Rebecca Front has a few words for Todd Phillips, the Hangover director who thinks the world is now too “woke” to make comedy. “I just think get over yourself,” she says brightly, “and maybe think a bit harder about how to do it in an interesting way. You can make dark, sinister, weird jokes without being deeply offensive.”
She should know. In Noughties black comedy Nighty Night, Front played a wheelchair user whose sociopathic friend (Julia Davis) leaves her to struggle up a hill while she whizzes past in her car. In The Other One, the strangely sweet class-clash comedy that aired this year on BBC One, she plays a bitter middle-class eccentric who announces that she’s glad her husband’s dead while she’s giving his eulogy. And as hapless MP Nicola Murray, she starred in one of the most envelope-pushing, expletive-laden comedies of all time: Armando Iannucci’s The Thick of It. Take the moment vituperative spin-doctor Malcolm Tucker (Peter Capaldi) is informed that Murray and her team have lost the last six months of immigration data. “I'm going to need all of my f***ing energy to f***ing rip all your bodies to bits with my bare hands and sell off your f***ing flayed skin,” he tells them. “As a sleeping bag. To a f***ing normal person.” Gentle comedy this is not.
“I sort of agree with the theory that you should be able to make a joke about anything,” says the 56-year-old, speaking over the phone from her home in London, “but I firmly believe that joke has to come from the right moral and ethical place. If it doesn’t, that’s when it becomes sick and awkward and I personally hate that kind of comedy.”
When Front first started out in the business while studying at Oxford, alternative comedy was starting to rear its head, driven by the likes of Stewart Lee, Rik Mayall, Dawn French and Jennifer Saunders. “And that was the cry that went up: ‘That’s the death of comedy now, because we can’t make jokes about ethnic minorities and mother-in-laws and women’s bodies,’” recalls Front. “And actually, it’s heralded a golden age of really brilliant comedy. You just need to have a moral compass about it. You’re just thinking, ‘Is this just offensive because I think I should be allowed to say this word? Or is this actually going to be a clever observation.’ So I absolutely don’t think that it’s now impossible to be funny anymore.”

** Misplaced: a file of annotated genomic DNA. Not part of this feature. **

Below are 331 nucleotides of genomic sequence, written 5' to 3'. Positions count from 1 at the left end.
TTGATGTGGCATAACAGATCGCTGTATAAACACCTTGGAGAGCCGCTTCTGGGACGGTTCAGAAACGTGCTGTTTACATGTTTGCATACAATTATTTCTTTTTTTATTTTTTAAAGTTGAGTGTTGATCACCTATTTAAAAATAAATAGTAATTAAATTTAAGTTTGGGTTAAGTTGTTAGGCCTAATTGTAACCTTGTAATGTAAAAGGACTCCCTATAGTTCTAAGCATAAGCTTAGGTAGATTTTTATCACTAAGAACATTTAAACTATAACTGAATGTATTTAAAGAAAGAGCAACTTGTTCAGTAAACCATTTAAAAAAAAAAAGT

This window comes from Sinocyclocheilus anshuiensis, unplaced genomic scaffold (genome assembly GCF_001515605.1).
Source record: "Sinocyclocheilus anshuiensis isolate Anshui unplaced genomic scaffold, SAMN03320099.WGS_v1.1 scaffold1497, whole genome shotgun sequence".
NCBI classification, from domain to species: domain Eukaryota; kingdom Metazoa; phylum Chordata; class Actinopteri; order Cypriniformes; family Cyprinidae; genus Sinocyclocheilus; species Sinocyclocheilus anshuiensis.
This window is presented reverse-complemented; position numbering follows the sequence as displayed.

Front even manages to wring some comedy out of her new film, the lofty psychological horror Repression (initially titled Marionette). It stars Thekla Reuten as Marianne, a child psychologist who starts a new job in a remote Scottish town and becomes convinced her 10-year-old patient is controlling her future. As Marianne’s suspiciously polite colleague Maureen, Front is a delicate balance of genial and deceitful, seizing a fairly small role with both hands. “The note I was given was, ‘You don’t need to play the horror,’” she explains. “Elbert [van Strien, the director] knew that I’d done comedy, and although she’s not a comedy character at all, he did want there to be light and shade in it.”
Adapted by Van Strien from a Dutch-language short he made 27 years ago, it is a moody, tortuous film, full of plot twists and high concepts. Schrodinger’s cat comes up a lot. “I have to confess I really didn’t know much about it at all,” says Front of the 1935 thought experiment, which poses the possibility of two simultaneous realities. “So quite early on in the rehearsal, I had to go off into a corner and Google on my phone what they were talking about.” Still, the complexity of the thing is what drew her to it. “You can do a straightforward horror in which there’s a young boy with some sort of God complex, but it’s so much more interesting if you then start to wonder how much power he does have, and what level of reality we are on. And the story fractures.”